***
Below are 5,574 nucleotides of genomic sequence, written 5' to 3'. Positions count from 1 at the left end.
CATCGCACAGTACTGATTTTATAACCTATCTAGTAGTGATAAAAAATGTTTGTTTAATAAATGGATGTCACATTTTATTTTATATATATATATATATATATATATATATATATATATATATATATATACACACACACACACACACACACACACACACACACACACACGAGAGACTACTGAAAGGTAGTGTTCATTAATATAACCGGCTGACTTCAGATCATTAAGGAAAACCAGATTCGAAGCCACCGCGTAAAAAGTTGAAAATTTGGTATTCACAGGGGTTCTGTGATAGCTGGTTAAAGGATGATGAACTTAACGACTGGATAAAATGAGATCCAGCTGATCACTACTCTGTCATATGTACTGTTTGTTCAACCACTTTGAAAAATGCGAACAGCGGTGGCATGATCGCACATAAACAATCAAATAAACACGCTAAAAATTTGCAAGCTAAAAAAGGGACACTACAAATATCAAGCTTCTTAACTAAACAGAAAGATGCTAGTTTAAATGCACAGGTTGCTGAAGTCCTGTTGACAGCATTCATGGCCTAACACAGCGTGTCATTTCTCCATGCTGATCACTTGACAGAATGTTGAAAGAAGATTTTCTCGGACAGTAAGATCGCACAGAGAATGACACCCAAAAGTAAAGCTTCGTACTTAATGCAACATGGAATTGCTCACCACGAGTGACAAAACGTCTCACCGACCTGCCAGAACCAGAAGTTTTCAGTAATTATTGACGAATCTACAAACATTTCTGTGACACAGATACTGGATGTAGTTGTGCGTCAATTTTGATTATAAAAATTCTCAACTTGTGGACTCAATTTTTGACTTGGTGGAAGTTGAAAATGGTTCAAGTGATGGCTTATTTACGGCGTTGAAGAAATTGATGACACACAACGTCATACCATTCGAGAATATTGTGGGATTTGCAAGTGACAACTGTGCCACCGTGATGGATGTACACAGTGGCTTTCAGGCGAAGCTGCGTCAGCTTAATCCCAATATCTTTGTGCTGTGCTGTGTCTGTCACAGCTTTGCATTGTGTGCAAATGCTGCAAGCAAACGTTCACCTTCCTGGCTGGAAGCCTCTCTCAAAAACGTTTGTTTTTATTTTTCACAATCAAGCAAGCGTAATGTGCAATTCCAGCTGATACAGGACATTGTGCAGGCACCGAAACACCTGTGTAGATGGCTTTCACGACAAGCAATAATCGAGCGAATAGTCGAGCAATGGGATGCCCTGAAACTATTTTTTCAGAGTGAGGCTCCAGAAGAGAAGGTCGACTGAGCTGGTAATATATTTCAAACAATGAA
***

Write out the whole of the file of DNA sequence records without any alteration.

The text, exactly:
Below are 5,574 nucleotides of genomic sequence, written 5' to 3'. Positions count from 1 at the left end.
CATCGCACAGTACTGATTTTATAACCTATCTAGTAGTGATAAAAAATGTTTGTTTAATAAATGGATGTCACATTTTATTTTATATATATATATATATATATATATATATATATATATATATATATATACACACACACACACACACACACACACACACACACACACACGAGAGACTACTGAAAGGTAGTGTTCATTAATATAACCGGCTGACTTCAGATCATTAAGGAAAACCAGATTCGAAGCCACCGCGTAAAAAGTTGAAAATTTGGTATTCACAGGGGTTCTGTGATAGCTGGTTAAAGGATGATGAACTTAACGACTGGATAAAATGAGATCCAGCTGATCACTACTCTGTCATATGTACTGTTTGTTCAACCACTTTGAAAAATGCGAACAGCGGTGGCATGATCGCACATAAACAATCAAATAAACACGCTAAAAATTTGCAAGCTAAAAAAGGGACACTACAAATATCAAGCTTCTTAACTAAACAGAAAGATGCTAGTTTAAATGCACAGGTTGCTGAAGTCCTGTTGACAGCATTCATGGCCTAACACAGCGTGTCATTTCTCCATGCTGATCACTTGACAGAATGTTGAAAGAAGATTTTCTCGGACAGTAAGATCGCACAGAGAATGACACCCAAAAGTAAAGCTTCGTACTTAATGCAACATGGAATTGCTCACCACGAGTGACAAAACGTCTCACCGACCTGCCAGAACCAGAAGTTTTCAGTAATTATTGACGAATCTACAAACATTTCTGTGACACAGATACTGGATGTAGTTGTGCGTCAATTTTGATTATAAAAATTCTCAACTTGTGGACTCAATTTTTGACTTGGTGGAAGTTGAAAATGGTTCAAGTGATGGCTTATTTACGGCGTTGAAGAAATTGATGACACACAACGTCATACCATTCGAGAATATTGTGGGATTTGCAAGTGACAACTGTGCCACCGTGATGGATGTACACAGTGGCTTTCAGGCGAAGCTGCGTCAGCTTAATCCCAATATCTTTGTGCTGTGCTGTGTCTGTCACAGCTTTGCATTGTGTGCAAATGCTGCAAGCAAACGTTCACCTTCCTGGCTGGAAGCCTCTCTCAAAAACGTTTGTTTTTATTTTTCACAATCAAGCAAGCGTAATGTGCAATTCCAGCTGATACAGGACATTGTGCAGGCACCGAAACACCTGTGTAGATGGCTTTCACGACAAGCAATAATCGAGCGAATAGTCGAGCAATGGGATGCCCTGAAACTATTTTTTCAGAGTGAGGCTCCAGAAGAGAAGGTCGACTGAGCTGGTAATATATTTCAAACAATGAA